MalaiseGeneral ill feeling
Malaise is a generalized feeling of discomfort, illness, or lack of well-being.
Malaise is a symptom that can occur with almost any health condition. It may start slowly or quickly, depending on the type of disease.
Fatigue (feeling tired) occurs with malaise in many diseases. Along with malaise, youcanhave a feeling of not having enough energy todo usual activities.
The following lists give examples of the diseases, conditions, and medications that can cause malaise.
SHORT-TERM (ACUTE) INFECTIOUS DISEASE
- Acute bronchitis or pneumonia
- Acute viral syndrome
- Infectious mononucleosis (EBV)
- Lyme disease
LONG-TERM (CHRONIC) INFECTIOUS DISEASE
HEART AND LUNG (CARDIOPULMONARY) DISEASE
- Acute or chronic kidney disease
- Acute or chronic liver disease
CONNECTIVE TISSUE DISEASE
ENDOCRINE or METABOLIC DISEASE
- Severe anemia
- Anticonvulsant (antiseizure) medications
- Beta blockers (medications used to treat heart disease or high blood pressure)
- Psychiatric medications
- Treatments involving several medications
If you havesevere malaise, contact your health care provider immediately.
When to Contact a Medical Professional
Contact your health care provider if:
- You have other symptoms with the malaise.
- Malaise lasts longer than one week, with or without other symptoms.
What to Expect at Your Office Visit
Your health care provider will perform a physical examination and ask questions such as:
- How long has this feeling lasted (weeks or months)?
- What other symptoms do you have?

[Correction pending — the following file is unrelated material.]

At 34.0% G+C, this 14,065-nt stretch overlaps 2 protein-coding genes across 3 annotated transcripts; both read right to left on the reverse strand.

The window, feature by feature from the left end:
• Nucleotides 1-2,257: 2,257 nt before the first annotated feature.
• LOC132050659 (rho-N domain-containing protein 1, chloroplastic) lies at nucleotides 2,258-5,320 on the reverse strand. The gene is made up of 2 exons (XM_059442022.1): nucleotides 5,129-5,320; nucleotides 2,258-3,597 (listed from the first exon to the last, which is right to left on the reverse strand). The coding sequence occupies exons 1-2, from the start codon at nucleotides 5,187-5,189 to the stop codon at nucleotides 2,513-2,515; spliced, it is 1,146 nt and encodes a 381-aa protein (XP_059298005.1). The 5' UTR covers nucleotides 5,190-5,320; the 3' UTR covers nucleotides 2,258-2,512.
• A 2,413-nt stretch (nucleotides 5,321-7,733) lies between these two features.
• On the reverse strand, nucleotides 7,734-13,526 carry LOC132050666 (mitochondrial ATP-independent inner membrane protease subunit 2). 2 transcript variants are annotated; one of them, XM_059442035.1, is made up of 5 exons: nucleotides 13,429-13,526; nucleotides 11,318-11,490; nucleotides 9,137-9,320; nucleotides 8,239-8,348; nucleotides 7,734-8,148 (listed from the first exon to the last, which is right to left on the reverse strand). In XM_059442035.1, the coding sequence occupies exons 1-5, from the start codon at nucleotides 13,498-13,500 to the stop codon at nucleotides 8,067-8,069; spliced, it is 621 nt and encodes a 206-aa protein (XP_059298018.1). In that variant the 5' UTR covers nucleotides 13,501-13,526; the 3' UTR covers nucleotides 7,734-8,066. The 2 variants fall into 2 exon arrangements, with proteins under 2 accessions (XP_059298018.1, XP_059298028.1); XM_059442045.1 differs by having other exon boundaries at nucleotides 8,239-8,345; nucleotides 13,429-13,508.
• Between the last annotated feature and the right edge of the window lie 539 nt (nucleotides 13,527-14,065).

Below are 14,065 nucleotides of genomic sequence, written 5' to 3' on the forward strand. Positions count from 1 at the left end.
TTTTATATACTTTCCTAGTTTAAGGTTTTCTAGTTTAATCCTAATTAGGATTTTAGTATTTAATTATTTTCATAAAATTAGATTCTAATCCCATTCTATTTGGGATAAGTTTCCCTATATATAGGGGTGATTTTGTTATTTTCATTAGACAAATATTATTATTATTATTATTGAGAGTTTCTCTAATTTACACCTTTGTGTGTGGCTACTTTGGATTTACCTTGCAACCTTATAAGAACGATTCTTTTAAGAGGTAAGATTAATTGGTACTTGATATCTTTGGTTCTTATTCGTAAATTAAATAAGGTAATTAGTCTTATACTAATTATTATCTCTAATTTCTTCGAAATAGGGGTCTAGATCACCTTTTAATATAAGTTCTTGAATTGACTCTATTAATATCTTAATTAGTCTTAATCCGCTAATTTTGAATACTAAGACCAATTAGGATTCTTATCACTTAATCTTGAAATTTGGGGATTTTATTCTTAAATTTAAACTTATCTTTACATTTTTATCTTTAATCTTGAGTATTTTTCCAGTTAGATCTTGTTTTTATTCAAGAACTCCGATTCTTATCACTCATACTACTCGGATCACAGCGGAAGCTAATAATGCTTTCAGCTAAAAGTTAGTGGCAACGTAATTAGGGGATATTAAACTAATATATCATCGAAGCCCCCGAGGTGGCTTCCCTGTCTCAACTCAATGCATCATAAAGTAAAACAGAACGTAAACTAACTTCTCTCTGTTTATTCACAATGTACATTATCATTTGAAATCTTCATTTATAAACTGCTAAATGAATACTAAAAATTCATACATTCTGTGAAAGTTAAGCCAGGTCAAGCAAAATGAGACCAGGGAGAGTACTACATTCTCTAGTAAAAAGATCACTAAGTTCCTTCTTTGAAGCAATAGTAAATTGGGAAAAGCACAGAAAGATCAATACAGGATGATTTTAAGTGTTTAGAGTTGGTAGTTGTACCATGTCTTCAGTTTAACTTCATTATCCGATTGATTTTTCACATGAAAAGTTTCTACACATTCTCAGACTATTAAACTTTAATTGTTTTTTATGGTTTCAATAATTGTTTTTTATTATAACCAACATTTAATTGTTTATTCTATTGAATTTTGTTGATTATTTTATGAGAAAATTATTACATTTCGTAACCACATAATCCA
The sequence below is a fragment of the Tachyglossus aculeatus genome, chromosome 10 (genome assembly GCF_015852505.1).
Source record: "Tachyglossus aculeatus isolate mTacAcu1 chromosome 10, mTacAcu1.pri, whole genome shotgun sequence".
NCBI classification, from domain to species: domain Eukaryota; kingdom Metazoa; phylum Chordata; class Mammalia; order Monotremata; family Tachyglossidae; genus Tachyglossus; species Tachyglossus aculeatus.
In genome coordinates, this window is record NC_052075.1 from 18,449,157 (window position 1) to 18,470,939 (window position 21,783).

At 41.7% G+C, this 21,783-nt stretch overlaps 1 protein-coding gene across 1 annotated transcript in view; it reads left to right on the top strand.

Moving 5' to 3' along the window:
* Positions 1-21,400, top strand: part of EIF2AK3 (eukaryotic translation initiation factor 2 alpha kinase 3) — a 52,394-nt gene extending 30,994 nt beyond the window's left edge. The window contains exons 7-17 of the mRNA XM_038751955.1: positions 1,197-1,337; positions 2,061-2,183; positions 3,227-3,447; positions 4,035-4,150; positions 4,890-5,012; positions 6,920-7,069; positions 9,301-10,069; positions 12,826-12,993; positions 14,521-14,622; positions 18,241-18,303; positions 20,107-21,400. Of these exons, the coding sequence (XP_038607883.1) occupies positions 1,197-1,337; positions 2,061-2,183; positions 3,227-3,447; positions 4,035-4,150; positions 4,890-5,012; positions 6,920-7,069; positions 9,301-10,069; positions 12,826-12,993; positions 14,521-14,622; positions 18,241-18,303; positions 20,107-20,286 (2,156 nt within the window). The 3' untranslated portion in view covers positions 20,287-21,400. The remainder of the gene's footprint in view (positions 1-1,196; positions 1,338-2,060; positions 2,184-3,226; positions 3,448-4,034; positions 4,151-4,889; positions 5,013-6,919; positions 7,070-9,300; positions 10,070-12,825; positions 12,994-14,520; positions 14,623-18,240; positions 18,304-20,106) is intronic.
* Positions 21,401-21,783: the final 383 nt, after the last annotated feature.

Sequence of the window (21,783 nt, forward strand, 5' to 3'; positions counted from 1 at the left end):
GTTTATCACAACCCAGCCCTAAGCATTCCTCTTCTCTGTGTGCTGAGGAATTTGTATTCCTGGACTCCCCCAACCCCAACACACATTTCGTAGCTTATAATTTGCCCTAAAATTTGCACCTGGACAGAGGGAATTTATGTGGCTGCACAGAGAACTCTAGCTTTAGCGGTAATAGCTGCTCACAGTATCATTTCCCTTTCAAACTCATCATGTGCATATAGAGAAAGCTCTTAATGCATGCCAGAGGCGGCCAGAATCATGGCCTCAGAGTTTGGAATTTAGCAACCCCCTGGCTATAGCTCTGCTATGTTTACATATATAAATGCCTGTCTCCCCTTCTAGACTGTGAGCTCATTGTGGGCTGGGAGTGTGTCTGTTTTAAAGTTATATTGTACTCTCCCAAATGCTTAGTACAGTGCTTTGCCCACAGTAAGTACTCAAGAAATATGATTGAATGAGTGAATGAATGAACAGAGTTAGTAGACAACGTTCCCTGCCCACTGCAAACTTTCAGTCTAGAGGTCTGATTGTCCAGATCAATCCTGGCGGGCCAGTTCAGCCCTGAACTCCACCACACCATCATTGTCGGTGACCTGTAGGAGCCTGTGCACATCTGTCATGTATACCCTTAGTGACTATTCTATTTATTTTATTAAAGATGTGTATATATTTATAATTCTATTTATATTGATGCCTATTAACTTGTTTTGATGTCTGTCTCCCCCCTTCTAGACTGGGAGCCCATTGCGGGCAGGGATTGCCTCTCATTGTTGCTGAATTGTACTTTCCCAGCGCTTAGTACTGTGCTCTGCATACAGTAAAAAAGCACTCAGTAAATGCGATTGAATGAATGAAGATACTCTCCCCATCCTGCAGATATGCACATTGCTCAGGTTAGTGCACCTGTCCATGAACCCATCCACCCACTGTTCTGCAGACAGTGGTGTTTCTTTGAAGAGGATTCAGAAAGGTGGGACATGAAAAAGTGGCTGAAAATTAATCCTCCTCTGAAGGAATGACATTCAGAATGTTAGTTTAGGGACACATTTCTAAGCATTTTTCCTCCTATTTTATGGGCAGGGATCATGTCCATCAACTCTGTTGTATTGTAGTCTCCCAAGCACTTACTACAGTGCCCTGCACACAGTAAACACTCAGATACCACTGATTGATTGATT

- Is the malaise constant or episodic (comes and goes)?
- Can you complete your daily activities? If not, what limits you?
- Have youtraveled recently?
- What medicines are you on?
- What are your other medical problems?
- Do you use alcohol or other drugs?
If you have signs or symptoms of an illness, tests may beordered to confirm the diagnosis. These may include blood tests, x-rays, or other diagnostic tests.
Based on your evaluation and any tests, your healthcare provider will recommend treatment if needed.
Leggett J. Approach to fever or suspected infection in the normal host. In: Goldman L, Schafer AI, eds. Goldman’s Cecil Medicine. 24th ed. Philadelphia, PA: Elsevier Saunders; 2011:chap 288.
Simel DL. Approach to the patient: history and physical examination. In: Goldman L, Schafer AI, eds. Goldman’s Cecil Medicine. 24th ed. Philadelphia, PA: Elsevier Saunders; 2011:chap 6.
Review Date: 1/22/2013
Reviewed By: Linda J. Vorvick, MD, Medical Director and Director of Didactic Curriculum, MEDEX Northwest Division of Physician Assistant Studies, Department of Family Medicine, UW Medicine, School of Medicine, University of Washington. Also reviewed by A.D.A.M. Health Solutions, Ebix, Inc., Editorial Team: David Zieve, MD, MHA, David R. Eltz, Stephanie Slon, and Nissi Wang.